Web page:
Let’s say you have an adjusted gross income of $30,000. That means your pay exceeds 150% of the federal poverty level by $13,755 a year, or $1,146 a month. Under income-based repayment, you’d owe 15% of that amount, or $172, per month, regardless of your total outstanding loan balance.
Any debt that you haven’t repaid after 25 years will be forgiven. That’s not as great as it sounds. The federal government will regard the forgiven balance as income. If you have $10,000 forgiven, Uncle Sam will expect you to pay federal taxes on that amount of income. Those who work in public service can have their debt forgiven after 10 years and won’t have to pay taxes on any forgiven balance. (For an estimate of how much you’ll owe under income-based repayment, check out this calculator from Forbes.)
Deferment or Forbearance
Here’s where we get into what happens when you struggle to pay back your loans. The first, best move is to talk with your lender and explain your situation. You may want to ask for a deferment, which can be granted for reasons like economic hardship, unemployment or graduate school. Under a deferment your lender allows you to skip payments, generally for up to one year. Interest may accrue during this time, however, and can be added to the principal once you resume making payments.
Like deferment, forbearance results from your reaching an agreement with your lender that allows you to skip payments for a set period of time. Interest continues to accrue on all types of loans during this period.
The big difference is that with forbearance the period in which you are not making payments counts toward the total counted in your repayment period. Why should that matter? Say you agree to repay the loan in 10 years, but go into forbearance for your first year out of college. Even though you aren’t paying, the date by which you’re on the hook to finish repaying your loan won’t change. Your payment schedule will be adjusted with the aim of having you pay off the entire amount by the original deadline. To get there, you’ll have to make bigger monthly payments or a large lump-sum payment at the end of the period.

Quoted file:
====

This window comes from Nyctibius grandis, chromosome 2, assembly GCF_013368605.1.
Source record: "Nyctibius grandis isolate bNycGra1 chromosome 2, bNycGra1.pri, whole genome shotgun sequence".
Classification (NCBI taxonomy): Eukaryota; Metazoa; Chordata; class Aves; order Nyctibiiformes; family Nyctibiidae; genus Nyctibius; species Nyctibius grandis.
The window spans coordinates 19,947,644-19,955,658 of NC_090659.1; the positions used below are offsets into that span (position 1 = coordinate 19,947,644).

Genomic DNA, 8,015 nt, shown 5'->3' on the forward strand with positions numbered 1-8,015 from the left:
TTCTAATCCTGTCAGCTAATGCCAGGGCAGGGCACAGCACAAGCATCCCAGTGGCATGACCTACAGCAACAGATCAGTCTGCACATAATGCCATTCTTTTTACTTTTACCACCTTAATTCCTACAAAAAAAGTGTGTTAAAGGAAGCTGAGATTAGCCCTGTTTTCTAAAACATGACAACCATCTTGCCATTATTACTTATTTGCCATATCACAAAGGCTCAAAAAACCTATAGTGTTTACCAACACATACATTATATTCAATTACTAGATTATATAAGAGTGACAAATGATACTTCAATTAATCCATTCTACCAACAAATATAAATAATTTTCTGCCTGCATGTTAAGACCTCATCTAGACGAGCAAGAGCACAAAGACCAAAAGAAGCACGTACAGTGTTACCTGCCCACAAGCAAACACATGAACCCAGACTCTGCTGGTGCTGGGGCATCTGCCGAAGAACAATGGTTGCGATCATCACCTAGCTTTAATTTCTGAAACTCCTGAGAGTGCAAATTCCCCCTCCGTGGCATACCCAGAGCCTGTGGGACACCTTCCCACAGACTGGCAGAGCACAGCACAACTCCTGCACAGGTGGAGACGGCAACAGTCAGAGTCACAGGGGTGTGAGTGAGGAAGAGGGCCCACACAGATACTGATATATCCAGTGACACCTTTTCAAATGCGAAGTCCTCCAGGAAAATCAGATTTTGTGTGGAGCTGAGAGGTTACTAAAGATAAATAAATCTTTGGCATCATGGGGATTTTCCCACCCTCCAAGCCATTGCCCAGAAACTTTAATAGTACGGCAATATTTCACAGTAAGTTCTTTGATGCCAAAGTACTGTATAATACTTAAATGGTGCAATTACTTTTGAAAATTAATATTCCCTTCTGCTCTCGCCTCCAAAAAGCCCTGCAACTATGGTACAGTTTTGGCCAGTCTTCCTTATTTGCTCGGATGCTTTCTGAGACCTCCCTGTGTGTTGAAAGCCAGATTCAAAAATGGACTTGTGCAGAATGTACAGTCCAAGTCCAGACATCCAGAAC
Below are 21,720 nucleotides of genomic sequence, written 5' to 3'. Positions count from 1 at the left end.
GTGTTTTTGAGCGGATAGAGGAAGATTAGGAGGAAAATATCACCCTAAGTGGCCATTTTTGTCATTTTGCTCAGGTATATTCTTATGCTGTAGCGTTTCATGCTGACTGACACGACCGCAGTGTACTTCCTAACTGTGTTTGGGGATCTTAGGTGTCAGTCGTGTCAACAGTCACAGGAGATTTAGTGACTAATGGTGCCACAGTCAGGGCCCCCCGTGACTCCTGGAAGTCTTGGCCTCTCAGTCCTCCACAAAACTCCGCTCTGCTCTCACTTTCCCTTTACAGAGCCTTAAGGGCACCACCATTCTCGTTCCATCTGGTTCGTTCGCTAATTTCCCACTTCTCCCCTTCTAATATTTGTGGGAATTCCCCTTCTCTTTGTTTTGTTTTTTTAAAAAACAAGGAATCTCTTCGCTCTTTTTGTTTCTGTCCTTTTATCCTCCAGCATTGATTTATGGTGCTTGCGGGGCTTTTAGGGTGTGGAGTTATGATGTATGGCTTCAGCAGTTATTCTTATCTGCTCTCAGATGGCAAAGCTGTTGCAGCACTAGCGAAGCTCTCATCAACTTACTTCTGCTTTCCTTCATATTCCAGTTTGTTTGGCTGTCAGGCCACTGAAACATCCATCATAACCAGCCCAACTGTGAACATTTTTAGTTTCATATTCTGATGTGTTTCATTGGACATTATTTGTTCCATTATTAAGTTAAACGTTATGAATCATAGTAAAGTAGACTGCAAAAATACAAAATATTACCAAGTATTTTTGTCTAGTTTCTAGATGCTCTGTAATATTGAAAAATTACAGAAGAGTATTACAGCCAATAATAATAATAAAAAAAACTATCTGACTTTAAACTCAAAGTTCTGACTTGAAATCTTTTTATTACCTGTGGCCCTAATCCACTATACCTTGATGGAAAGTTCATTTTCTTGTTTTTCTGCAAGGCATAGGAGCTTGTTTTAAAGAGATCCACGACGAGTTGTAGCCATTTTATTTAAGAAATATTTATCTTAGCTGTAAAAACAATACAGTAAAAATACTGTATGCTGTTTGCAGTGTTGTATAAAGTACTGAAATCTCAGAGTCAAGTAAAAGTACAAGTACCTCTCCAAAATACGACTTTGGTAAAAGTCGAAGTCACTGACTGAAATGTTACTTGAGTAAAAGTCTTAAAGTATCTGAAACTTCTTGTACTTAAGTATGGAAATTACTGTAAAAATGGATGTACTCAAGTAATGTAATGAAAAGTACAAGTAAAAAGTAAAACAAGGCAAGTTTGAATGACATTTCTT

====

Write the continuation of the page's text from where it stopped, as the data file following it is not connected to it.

You will default on your federal loans if you haven’t made any payments in 270 days (private lenders have their own time frames, but they are generally half of the feds’). Avoid defaulting at virtually all costs.
Should you default, your loans may be turned over to a collection agency, your wages may be garnished, your credit score will plunge, you’ll be ineligible for deferments and you may be barred from renewing a professional license.
Despite such nasty consequences, the weak economy is forcing more former students to default. The Department of Education currently expects close to 7% of all federal loans to go into default–nearly double the rate of a few years ago. Sallie Mae and Citigroup, meanwhile, have seen the default rates on their private loans almost double to about 3%.
If you have defaulted, you’ll need to make arrangements with your lender for a loan rehabilitation plan. Lenders may offer to reduce your monthly payment. Generally you’ll need to make at least nine out of 10 payments voluntarily and on time during your rehabilitation period for your lender to consider your account in good standing.
If you aren’t able to make those payments, your loan may be turned over to a collections agency. Then you’ll be stuck not only paying the amount you owe, but also the collection agency’s costs, which can be as high as 40% of your outstanding loan balance. Ouch.